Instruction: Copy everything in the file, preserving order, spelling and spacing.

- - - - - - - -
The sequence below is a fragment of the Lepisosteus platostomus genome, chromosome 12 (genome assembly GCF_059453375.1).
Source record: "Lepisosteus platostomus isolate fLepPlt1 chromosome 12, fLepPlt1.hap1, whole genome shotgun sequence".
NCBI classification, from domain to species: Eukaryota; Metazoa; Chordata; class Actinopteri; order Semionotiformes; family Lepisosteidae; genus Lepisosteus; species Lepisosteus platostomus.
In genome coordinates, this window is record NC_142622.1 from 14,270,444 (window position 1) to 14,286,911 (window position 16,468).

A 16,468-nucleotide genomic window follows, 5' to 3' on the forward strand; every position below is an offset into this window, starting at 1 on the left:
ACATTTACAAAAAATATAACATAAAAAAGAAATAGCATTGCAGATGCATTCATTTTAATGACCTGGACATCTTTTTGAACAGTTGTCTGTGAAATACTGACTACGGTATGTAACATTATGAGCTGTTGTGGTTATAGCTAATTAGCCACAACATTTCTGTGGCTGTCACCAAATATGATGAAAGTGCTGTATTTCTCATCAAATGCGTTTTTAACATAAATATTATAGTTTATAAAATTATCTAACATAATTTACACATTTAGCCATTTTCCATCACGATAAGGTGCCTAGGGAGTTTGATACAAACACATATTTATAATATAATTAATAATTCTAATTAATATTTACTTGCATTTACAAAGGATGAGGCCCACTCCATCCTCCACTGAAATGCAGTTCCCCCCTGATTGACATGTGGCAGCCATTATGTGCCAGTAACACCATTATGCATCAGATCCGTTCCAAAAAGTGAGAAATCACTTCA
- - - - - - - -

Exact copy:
The sequence below is a fragment of the Lepisosteus platostomus genome, chromosome 12 (genome assembly GCF_059453375.1).
Source record: "Lepisosteus platostomus isolate fLepPlt1 chromosome 12, fLepPlt1.hap1, whole genome shotgun sequence".
NCBI classification, from domain to species: Eukaryota; Metazoa; Chordata; class Actinopteri; order Semionotiformes; family Lepisosteidae; genus Lepisosteus; species Lepisosteus platostomus.
In genome coordinates, this window is record NC_142622.1 from 14,270,444 (window position 1) to 14,286,911 (window position 16,468).

A 16,468-nucleotide genomic window follows, 5' to 3' on the forward strand; every position below is an offset into this window, starting at 1 on the left:
ACATTTACAAAAAATATAACATAAAAAAGAAATAGCATTGCAGATGCATTCATTTTAATGACCTGGACATCTTTTTGAACAGTTGTCTGTGAAATACTGACTACGGTATGTAACATTATGAGCTGTTGTGGTTATAGCTAATTAGCCACAACATTTCTGTGGCTGTCACCAAATATGATGAAAGTGCTGTATTTCTCATCAAATGCGTTTTTAACATAAATATTATAGTTTATAAAATTATCTAACATAATTTACACATTTAGCCATTTTCCATCACGATAAGGTGCCTAGGGAGTTTGATACAAACACATATTTATAATATAATTAATAATTCTAATTAATATTTACTTGCATTTACAAAGGATGAGGCCCACTCCATCCTCCACTGAAATGCAGTTCCCCCCTGATTGACATGTGGCAGCCATTATGTGCCAGTAACACCATTATGCATCAGATCCGTTCCAAAAAGTGAGAAATCACTTCA